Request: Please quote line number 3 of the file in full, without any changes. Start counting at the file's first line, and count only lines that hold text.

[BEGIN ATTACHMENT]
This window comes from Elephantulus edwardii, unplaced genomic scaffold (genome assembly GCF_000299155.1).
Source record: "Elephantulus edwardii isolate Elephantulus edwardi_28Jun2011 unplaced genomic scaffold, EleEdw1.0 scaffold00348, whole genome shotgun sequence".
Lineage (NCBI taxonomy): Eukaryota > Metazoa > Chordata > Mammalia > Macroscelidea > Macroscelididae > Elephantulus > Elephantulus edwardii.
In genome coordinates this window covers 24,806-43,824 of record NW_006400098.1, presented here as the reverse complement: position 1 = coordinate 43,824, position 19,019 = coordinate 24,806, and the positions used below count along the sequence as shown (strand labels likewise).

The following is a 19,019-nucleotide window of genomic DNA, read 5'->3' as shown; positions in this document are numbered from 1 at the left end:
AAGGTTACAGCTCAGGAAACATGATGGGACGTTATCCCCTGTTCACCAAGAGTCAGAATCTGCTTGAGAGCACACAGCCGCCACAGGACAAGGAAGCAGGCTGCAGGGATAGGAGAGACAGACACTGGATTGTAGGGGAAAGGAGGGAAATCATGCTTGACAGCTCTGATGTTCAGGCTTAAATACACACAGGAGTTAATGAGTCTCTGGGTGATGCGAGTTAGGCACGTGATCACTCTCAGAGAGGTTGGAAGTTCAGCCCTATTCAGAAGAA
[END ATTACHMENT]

Lineage (NCBI taxonomy): Eukaryota > Metazoa > Chordata > Mammalia > Macroscelidea > Macroscelididae > Elephantulus > Elephantulus edwardii.